In his article, AT THE ASMFC: THE COMPELLING FORCE OF LAW, Charles Witek points out the dichotomy at the Atlantic States Marine Fisheries Commission when it comes to enforcing fishing management regulations.
The good news is that ASMFC can, with the help of NOAA, force the states to adhere to the regulations. In this case menhaden in the Commonwealth of Virginia. On the other hand, with striped bass, when it comes to enforcing their own rules they come up short. Very short.
“The irony of the situation is that, while the ASMFC can use such legal consequences to compel the states to comply with its management plans, if the ASMFC itself fails to comply with the explicit terms of one of its own management plans, it faces no consequences at all.”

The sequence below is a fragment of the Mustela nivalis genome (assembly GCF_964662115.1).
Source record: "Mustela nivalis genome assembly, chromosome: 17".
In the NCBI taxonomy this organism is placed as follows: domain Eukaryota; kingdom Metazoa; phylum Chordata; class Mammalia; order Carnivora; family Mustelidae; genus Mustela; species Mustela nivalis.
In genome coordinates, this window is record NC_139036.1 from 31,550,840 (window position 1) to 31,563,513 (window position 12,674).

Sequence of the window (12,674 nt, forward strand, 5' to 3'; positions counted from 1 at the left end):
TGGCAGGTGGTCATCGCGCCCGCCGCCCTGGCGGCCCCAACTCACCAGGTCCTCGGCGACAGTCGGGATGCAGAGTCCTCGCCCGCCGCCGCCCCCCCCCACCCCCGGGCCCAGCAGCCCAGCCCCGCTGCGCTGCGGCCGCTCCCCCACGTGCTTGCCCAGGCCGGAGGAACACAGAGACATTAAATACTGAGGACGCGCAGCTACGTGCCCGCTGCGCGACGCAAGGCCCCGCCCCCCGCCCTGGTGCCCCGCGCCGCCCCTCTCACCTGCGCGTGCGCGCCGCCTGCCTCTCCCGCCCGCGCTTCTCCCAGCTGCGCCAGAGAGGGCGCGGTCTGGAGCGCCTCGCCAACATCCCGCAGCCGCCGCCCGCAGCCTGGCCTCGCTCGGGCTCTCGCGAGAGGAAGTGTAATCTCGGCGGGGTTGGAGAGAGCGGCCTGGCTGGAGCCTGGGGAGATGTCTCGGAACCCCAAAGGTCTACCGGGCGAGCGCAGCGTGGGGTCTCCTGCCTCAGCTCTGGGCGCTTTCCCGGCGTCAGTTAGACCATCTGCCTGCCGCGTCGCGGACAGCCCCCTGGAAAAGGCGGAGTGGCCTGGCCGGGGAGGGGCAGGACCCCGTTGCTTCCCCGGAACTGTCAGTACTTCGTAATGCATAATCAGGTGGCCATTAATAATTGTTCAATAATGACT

Worse, as Witek points out, is there is no way for the public to compel the ASMFC to act.
“And if the public can’t even compel the ASMFC to do what it had already said it would do to protect the health of fish stocks, it certainly lacks the power to force the ASMFC to do what the public expects of it: rebuild overfished stocks and then maintain those stocks at healthy levels, something that, in the 77-year history of the organization, it has not ever done—even once.”
I agree with Witek, its time we revised the legislation that controls ASMFC to make sure they are doing their job. I suspect in the near future there will be an effort started, asking Congress to amend the law so if ASMFC fails to do its job the public can go to the court and seek compliance, “judicial intervention” as Witek notes.